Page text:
Bill Roberson/Digital Trends

Bill Roberson/Digital Trends

Bill Roberson/Digital Trends

The system is still $1,700 so they’re not free, they’re just included, but it’s the kind of small gesture that makes you feel good about a purchase. Pick up a MacBook Pro 13 and you’ll be out $10 to $20 per dongle, if you get the cheap ones on Amazon — double that if you go for the Apple-branded options. That can feel like a manufacturer reaching back into your wallet after you just handed them nearly two thousand dollars.

There’s no such issue here. The Asus branded dongles are simple, high quality, and they do an excellent job of bridging the gap between old standards and new ones. Still, if you end up needing other ports, like Ethernet, or DisplayPort, there are plenty of dongles for that.

The Thunderbolt 3 ports themselves are conveniently located, two on the right side, one on the left, so you can charge the Zenbook 3 Deluxe from either side with enough room to plug in a mouse or other accessory.

0.4 millimeters makes all the difference

One if the major issues the original Zenbook 3 had was its keyboard. Its short key travel made each keystroke feel like it ended abruptly, as if typing on wood. Thankfully the new Zenbook 3 Deluxe remedies that issue by offering deeper key travel, 1.2mm to the original’s .8mm, and better tactile feel overall.

Each keystroke is deep, ending in a satisfying click — even if it is softer than you’d get out of a typical mechanical keyboard. The keyboard also features a gold backlight which shines through the key caps without much light leakage, even in a completely dark room.

The touchpad is the perfect size for this form factor – big enough without being overwhelming, small enough to conserve space without feeling limiting. Plus, its Windows Precision Touchpad multi-touch gestures are quick, responsive, and accurate.

Unfortunately though, the fingerprint sensor takes us the top right corner of the touchpad, and its immediate area is a dead zone on the touchpad. Despite that, it works with Windows Hello and works well, even if you tap it at an odd angle.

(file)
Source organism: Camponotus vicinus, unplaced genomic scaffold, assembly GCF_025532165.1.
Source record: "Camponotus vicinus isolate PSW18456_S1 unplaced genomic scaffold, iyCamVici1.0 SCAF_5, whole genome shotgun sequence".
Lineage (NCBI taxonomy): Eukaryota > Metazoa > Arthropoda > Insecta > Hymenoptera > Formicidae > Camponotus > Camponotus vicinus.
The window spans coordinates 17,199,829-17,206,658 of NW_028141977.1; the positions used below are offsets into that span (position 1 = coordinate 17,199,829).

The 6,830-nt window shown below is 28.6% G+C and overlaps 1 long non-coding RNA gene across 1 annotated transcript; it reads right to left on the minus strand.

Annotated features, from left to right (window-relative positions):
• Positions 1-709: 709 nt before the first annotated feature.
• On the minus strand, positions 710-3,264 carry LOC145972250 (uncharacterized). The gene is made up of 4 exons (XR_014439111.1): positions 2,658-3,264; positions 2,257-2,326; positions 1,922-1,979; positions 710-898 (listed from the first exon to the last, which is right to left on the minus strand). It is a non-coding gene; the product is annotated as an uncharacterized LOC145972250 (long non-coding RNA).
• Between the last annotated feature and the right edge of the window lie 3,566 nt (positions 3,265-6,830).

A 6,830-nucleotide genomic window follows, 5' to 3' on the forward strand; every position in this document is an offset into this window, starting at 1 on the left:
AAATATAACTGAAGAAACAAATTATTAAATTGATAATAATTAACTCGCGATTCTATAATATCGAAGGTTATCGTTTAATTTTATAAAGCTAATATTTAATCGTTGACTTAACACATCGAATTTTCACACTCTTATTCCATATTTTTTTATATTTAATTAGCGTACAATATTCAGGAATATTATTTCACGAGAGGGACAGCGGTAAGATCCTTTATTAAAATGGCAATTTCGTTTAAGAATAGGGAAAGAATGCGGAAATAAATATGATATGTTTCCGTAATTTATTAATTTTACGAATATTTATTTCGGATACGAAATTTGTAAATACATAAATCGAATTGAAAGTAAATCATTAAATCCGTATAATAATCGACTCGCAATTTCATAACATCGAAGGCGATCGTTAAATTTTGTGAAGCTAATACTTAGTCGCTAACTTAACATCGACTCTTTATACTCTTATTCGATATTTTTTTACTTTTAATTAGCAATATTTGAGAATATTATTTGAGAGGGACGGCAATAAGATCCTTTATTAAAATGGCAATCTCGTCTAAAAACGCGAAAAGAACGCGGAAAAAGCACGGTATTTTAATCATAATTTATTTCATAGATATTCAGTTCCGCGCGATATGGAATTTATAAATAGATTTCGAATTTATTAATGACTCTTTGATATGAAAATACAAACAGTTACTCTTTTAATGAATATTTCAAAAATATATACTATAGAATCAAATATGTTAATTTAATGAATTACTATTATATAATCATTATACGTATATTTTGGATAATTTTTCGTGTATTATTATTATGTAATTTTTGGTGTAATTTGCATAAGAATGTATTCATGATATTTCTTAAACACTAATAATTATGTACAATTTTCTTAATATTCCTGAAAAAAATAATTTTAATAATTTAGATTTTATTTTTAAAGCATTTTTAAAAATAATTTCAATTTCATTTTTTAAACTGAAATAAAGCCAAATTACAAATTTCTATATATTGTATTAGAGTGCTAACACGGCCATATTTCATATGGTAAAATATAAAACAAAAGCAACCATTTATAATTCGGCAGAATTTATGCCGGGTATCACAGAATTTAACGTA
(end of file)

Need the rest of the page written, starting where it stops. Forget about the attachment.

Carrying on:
A case for 1080p?

At 14 inches, the Asus Zenbook 3 Deluxe is the right size for a 1080p display panel. It’s small enough that everything looks bright and crisp without getting too stretched out. A higher resolution display would’ve been nice to see, and 1080p does put it a bit behind the curve — most of its competitors, like the HP Spectre x360, offer optional 4K panels.

In our display benchmarks, the Zenbook held its own against a few high-profile competitors in the premium laptop space. The Lenovo Thinkpad X1 Carbon topped our list with its contrast ratio of 990:1, while the HP Spectre x360 managed 910:1, and the Acer Spin 7 hit 860:1. The Zenbook is right in the middle there, tied with the HP Spectre, and just ahead of the Acer Spin.

Moving on to color gamut, the Zenbook edged out the Acer Spin 7’s decent-if-below-average AdobeRGB percentage of 69 percent, with its own score of 72 percent. Both fell behind the HP Spectre x360’s score of 75 percent. All four achieved very typical results here, reproducing acceptable percentages of the finicky AdobeRGB color space.

When it comes to color accuracy though, the Zenbook 3 did fall a bit short of our expectations. Its average color error of 2.19 isn’t terrible, it’s small enough that most users wouldn’t even notice unless they fired up Photoshop and found their custom palettes slightly askew. But the HP Spectre x360 and Lenovo Thinkpad X1 Carbon both come much closer to pitch-perfect accuracy. Again, for most users it won’t be a big deal, but it’s the kind of small detail that could end up being a problem down the road — if you plan on using the Zenbook 3 Deluxe for professional photo or video editing, for instance.